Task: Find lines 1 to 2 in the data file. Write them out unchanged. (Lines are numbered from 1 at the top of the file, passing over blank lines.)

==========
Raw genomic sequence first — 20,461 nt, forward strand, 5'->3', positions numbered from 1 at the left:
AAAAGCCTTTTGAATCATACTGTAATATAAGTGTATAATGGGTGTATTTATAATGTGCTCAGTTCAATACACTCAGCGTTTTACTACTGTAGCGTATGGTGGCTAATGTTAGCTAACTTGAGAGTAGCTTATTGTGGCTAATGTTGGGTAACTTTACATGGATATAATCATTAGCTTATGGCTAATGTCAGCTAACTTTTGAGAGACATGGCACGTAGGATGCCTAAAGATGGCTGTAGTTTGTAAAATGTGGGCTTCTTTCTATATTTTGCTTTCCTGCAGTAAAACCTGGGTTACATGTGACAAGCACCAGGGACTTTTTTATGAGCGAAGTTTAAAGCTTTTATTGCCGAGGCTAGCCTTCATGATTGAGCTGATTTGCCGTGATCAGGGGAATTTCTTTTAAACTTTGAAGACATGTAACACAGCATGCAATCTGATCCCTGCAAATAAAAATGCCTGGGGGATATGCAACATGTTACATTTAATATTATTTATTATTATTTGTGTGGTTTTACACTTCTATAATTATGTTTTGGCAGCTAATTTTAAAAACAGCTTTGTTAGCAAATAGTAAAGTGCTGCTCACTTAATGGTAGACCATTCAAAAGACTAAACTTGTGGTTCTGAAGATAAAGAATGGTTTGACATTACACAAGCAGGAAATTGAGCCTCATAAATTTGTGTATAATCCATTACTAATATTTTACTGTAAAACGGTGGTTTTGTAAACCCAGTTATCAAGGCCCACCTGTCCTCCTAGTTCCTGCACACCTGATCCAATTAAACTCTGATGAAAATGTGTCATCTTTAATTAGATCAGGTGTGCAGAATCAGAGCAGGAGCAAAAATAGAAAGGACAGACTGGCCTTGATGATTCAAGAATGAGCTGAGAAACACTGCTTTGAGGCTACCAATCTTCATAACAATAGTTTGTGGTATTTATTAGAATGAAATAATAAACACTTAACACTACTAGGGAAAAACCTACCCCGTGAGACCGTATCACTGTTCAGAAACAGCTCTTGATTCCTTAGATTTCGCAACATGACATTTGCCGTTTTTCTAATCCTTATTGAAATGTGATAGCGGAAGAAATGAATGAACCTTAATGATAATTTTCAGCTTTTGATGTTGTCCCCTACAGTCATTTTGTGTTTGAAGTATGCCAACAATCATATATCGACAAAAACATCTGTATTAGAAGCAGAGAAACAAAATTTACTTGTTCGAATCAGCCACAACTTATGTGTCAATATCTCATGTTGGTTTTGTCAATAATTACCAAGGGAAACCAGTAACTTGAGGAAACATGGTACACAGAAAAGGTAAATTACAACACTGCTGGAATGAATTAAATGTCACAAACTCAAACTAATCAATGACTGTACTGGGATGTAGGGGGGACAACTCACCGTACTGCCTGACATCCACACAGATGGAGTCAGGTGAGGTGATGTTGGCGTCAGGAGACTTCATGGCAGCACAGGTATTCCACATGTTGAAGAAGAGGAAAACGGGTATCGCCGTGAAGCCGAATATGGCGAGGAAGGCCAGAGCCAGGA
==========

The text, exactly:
Raw genomic sequence first — 20,461 nt, forward strand, 5'->3', positions numbered from 1 at the left:
AAAAGCCTTTTGAATCATACTGTAATATAAGTGTATAATGGGTGTATTTATAATGTGCTCAGTTCAATACACTCAGCGTTTTACTACTGTAGCGTATGGTGGCTAATGTTAGCTAACTTGAGAGTAGCTTATTGTGGCTAATGTTGGGTAACTTTACATGGATATAATCATTAGCTTATGGCTAATGTCAGCTAACTTTTGAGAGACATGGCACGTAGGATGCCTAAAGATGGCTGTAGTTTGTAAAATGTGGGCTTCTTTCTATATTTTGCTTTCCTGCAGTAAAACCTGGGTTACATGTGACAAGCACCAGGGACTTTTTTATGAGCGAAGTTTAAAGCTTTTATTGCCGAGGCTAGCCTTCATGATTGAGCTGATTTGCCGTGATCAGGGGAATTTCTTTTAAACTTTGAAGACATGTAACACAGCATGCAATCTGATCCCTGCAAATAAAAATGCCTGGGGGATATGCAACATGTTACATTTAATATTATTTATTATTATTTGTGTGGTTTTACACTTCTATAATTATGTTTTGGCAGCTAATTTTAAAAACAGCTTTGTTAGCAAATAGTAAAGTGCTGCTCACTTAATGGTAGACCATTCAAAAGACTAAACTTGTGGTTCTGAAGATAAAGAATGGTTTGACATTACACAAGCAGGAAATTGAGCCTCATAAATTTGTGTATAATCCATTACTAATATTTTACTGTAAAACGGTGGTTTTGTAAACCCAGTTATCAAGGCCCACCTGTCCTCCTAGTTCCTGCACACCTGATCCAATTAAACTCTGATGAAAATGTGTCATCTTTAATTAGATCAGGTGTGCAGAATCAGAGCAGGAGCAAAAATAGAAAGGACAGACTGGCCTTGATGATTCAAGAATGAGCTGAGAAACACTGCTTTGAGGCTACCAATCTTCATAACAATAGTTTGTGGTATTTATTAGAATGAAATAATAAACACTTAACACTACTAGGGAAAAACCTACCCCGTGAGACCGTATCACTGTTCAGAAACAGCTCTTGATTCCTTAGATTTCGCAACATGACATTTGCCGTTTTTCTAATCCTTATTGAAATGTGATAGCGGAAGAAATGAATGAACCTTAATGATAATTTTCAGCTTTTGATGTTGTCCCCTACAGTCATTTTGTGTTTGAAGTATGCCAACAATCATATATCGACAAAAACATCTGTATTAGAAGCAGAGAAACAAAATTTACTTGTTCGAATCAGCCACAACTTATGTGTCAATATCTCATGTTGGTTTTGTCAATAATTACCAAGGGAAACCAGTAACTTGAGGAAACATGGTACACAGAAAAGGTAAATTACAACACTGCTGGAATGAATTAAATGTCACAAACTCAAACTAATCAATGACTGTACTGGGATGTAGGGGGGACAACTCACCGTACTGCCTGACATCCACACAGATGGAGTCAGGTGAGGTGATGTTGGCGTCAGGAGACTTCATGGCAGCACAGGTATTCCACATGTTGAAGAAGAGGAAAACGGGTATCGCCGTGAAGCCGAATATGGCGAGGAAGGCCAGAGCCAGGA